By Anna Keizer
When I came home to look after my dad, I had multiple notions about how our time would be spent together. I assumed we would share afternoons reminiscing over vacations and birthday parties. I imagined we'd enjoy one more city excursion to explore our favorite haunts like the Art Institute and Field Museum. Whatever we did, I was intent on making the most of every second we had together.
But my dad had other plans in mind.
Or really, his body did. My dad was always game for a trip downtown. But just weeks after his diagnosis, he was already too weak to walk for more than a minute or two without having to rest and catch his breath.
So I focused on getting in as many meaningful chats as I could. During those first few weeks, I would launch into a daily "Dad, remember when we…" story to which he would smile, offer a "I sure do" and then fall silent.
I didn't understand. Why didn't he want to relive those stories? This was it. There wasn't going to be another time to talk about the million memories we had together.
Instead, my father watched TV. A lot of it.
Granted, he no longer had the energy to leave the house very much, but I thought that at least we could spend our days remembering the happy times. I noticed that he often would pull out photographs and gaze at them, but when I would talk about those memories, his silence would inevitably cut short the conversation.
It finally dawned on me that my insistence to talk about the past was doing more harm than good. Though it provided me with some solace to remember all the memories I had with my dad, it became clear that it was almost painful for him to relive them. The only conclusion I could come to was that remembering the past served only to reflect how different everything was in the present.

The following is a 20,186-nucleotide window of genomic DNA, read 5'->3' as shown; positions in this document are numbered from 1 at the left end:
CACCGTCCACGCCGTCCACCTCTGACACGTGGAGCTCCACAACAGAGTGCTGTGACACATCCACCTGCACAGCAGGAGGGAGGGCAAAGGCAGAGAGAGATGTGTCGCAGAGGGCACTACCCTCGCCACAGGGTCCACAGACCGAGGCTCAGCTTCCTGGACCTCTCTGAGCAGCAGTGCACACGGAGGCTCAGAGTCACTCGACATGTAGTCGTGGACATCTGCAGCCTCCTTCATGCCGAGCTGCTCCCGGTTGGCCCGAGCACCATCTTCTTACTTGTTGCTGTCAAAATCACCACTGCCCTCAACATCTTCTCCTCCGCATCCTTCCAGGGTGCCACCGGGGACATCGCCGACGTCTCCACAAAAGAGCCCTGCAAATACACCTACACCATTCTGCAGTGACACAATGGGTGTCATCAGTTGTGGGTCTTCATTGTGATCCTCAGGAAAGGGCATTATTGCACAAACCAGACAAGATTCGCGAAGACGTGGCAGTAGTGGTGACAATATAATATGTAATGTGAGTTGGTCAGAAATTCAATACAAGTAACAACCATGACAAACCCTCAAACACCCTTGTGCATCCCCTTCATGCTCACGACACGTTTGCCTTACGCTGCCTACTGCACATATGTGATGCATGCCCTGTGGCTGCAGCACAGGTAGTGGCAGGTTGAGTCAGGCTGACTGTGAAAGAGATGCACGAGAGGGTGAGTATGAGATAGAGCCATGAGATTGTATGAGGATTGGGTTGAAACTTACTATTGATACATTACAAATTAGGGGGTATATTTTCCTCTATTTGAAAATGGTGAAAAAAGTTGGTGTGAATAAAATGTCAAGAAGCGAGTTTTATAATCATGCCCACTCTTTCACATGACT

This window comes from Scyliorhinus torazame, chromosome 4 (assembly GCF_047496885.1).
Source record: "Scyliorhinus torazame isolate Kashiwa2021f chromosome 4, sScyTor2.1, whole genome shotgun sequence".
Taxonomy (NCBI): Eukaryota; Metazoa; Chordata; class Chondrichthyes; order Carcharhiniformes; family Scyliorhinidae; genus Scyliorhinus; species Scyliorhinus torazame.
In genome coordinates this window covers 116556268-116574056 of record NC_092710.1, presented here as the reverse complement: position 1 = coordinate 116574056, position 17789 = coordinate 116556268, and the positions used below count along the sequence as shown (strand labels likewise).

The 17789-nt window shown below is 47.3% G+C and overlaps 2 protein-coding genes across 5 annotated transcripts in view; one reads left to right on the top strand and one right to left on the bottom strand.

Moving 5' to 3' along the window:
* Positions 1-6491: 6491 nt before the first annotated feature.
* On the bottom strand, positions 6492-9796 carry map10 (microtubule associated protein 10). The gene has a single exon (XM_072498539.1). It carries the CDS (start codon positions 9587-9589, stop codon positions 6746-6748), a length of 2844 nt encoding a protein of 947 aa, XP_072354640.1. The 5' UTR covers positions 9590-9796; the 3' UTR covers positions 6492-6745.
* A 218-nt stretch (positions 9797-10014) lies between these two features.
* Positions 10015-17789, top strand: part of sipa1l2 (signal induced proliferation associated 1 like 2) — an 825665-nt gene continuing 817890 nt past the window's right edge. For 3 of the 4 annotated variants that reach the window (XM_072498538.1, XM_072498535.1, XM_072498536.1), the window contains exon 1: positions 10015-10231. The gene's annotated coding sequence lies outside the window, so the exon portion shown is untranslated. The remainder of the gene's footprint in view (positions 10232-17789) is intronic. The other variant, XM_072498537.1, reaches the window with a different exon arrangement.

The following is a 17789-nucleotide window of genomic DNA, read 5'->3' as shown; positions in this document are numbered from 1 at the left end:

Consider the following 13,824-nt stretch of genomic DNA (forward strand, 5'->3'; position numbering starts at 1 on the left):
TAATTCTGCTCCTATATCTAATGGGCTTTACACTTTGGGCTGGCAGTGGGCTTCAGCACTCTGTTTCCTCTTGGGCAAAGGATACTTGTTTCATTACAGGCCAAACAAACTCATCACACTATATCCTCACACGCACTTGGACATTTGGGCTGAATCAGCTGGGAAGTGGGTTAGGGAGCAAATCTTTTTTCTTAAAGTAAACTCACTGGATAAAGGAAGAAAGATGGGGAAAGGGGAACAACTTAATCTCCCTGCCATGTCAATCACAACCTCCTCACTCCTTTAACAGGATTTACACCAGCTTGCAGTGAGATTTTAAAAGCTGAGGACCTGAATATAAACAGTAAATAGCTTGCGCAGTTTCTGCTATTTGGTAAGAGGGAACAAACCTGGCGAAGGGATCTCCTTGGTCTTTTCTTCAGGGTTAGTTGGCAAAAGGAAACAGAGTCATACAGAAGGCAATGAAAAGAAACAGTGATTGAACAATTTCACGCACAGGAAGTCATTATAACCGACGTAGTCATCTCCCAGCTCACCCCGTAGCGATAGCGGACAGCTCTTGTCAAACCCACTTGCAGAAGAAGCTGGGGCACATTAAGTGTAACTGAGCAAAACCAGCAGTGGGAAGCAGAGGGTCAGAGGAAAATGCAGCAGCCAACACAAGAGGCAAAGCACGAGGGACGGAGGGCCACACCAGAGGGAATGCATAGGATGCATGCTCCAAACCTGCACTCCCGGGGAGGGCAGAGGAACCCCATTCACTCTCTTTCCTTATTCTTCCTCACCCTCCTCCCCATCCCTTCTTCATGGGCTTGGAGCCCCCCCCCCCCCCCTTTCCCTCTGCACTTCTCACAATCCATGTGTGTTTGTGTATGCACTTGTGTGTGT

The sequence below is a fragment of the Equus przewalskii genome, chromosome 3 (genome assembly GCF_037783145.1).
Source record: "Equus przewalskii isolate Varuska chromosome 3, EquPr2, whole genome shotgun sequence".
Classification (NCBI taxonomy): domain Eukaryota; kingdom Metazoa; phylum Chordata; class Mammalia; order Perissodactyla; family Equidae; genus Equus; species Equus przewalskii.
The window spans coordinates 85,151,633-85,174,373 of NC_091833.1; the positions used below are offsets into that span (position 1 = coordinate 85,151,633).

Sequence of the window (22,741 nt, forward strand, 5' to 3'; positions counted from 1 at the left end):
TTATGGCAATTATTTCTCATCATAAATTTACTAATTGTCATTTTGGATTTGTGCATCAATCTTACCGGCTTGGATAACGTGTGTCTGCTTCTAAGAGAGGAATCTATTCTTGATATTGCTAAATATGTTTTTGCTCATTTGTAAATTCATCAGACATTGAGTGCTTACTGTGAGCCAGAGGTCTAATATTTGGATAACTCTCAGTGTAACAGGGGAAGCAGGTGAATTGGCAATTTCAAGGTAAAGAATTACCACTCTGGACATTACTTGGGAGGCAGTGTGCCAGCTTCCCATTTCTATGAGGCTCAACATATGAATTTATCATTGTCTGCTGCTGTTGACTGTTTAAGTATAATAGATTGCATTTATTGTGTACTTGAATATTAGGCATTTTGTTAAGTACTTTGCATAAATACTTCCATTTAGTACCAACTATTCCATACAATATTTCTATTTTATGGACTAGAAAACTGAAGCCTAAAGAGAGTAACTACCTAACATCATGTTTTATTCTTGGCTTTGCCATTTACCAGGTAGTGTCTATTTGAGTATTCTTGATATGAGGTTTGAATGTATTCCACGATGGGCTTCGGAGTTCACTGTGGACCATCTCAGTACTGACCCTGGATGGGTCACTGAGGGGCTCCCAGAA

So I shut up. With nowhere to go and nothing to say, though, I found myself spending a lot of time watching TV with my dad. We quickly settled into a routine. Each afternoon, we tuned into "Jeopardy!" Once the afternoon news was over, it was on to "Wheel of Fortune." Then we would switch over to PBS and catch an episode of "Antiques Roadshow," "History Detectives" or "Rick Steves' Europe."
Some nights my dad remained quiet or would fall asleep. But, more often than not, our TV binges turned into discussions about why a rickety old hutch could be worth thousands of dollars or how you could confirm the veracity of a Beatles autograph. Soon enough, we would call out our own appraisals of the knickknacks that the antiques experts examined and debate whether Rome was worth the hype.
That was our nightly ritual.
When someone you love is terminally ill, I think it's easy to become almost obsessed with making the time you have with them count. In the movies, terminally ill characters still somehow have the stamina to build houses or go on cross-country road trips with their family and friends. The reality, though, is that when you're dying of cancer, you may not have the physical or emotional strength to even get up from the couch.
I'm so glad for all those hours I logged in front of the television with my father. We never really got around to reminiscing over old memories, but that's because we were creating new ones. Though our ritual might appear dull or insignificant to some, I will always treasure it. Life-changing trips and talks are great, but so are the nights spent vegging out to PBS. All that matters is that you're doing it together.